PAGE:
All told, the researchers found more than 4000 genes that showed lineage-specific changes in copy number, with the numbers steadily increasing over evolutionary time. Humans, for example, only had 84 genes with increased copy numbers over those of our closet relatives. In contrast, lemurs, which have evolved for 60 million years, have 1180 genes with extra copies. “This is further evidence that genomic differences between humans and other primates is far, far more complex than we originally imagined they might be,” says Ajit Varki, who studies human/chimpanzee differences at the University of California, San Diego. “However, many of the differences may or may not be relevant for explaining ‘humanness.'”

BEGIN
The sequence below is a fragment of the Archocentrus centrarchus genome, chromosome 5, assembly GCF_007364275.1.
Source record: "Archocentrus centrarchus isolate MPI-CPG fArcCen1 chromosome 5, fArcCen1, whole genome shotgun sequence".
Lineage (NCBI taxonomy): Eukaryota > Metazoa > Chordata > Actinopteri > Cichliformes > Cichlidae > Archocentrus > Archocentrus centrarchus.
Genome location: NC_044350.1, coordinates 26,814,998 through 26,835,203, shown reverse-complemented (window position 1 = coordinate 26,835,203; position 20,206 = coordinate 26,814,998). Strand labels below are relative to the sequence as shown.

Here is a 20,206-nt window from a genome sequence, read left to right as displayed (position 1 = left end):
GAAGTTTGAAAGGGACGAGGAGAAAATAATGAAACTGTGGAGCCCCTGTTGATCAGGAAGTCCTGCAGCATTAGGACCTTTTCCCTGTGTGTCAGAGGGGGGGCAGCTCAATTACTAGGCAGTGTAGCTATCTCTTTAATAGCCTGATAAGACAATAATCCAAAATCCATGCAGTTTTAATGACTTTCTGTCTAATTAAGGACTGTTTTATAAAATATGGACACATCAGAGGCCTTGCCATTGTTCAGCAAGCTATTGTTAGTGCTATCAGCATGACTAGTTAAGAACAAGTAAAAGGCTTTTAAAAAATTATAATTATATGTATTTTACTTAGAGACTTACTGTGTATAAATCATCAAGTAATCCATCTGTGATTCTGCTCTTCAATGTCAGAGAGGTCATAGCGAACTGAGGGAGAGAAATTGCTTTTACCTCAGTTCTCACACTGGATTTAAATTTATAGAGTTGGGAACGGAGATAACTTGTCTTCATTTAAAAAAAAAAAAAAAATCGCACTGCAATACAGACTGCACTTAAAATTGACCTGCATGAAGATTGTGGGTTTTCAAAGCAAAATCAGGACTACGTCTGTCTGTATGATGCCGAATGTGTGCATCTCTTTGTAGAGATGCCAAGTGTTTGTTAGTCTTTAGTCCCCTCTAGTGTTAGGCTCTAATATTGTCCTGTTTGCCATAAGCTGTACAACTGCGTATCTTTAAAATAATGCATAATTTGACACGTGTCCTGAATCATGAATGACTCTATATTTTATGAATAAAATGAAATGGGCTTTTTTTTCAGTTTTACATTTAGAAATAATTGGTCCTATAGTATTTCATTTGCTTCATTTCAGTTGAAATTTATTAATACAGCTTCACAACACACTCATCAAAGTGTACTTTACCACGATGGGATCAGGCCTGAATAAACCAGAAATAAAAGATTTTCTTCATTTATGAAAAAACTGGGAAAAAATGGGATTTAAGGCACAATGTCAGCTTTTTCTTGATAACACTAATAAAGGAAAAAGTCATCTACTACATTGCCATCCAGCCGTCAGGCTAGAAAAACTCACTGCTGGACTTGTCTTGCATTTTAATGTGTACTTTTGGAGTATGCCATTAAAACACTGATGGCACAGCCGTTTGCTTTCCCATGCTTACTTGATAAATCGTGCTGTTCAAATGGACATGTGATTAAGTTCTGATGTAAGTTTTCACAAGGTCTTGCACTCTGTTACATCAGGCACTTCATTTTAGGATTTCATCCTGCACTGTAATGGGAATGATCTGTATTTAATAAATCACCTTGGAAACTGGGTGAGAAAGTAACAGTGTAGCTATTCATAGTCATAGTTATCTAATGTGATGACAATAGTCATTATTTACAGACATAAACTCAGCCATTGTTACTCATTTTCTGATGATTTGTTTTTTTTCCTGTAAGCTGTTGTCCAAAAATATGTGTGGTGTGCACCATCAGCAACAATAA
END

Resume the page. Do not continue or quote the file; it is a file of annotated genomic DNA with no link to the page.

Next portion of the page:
We’ve talked about copy number variation before. Obviously dosage of gene products can be directly impacted by this. We’ve come a long way from non-synonymous base pair changes baby! Though please note that loss of function (fewer copies) might be just as important as gain of function (more copies).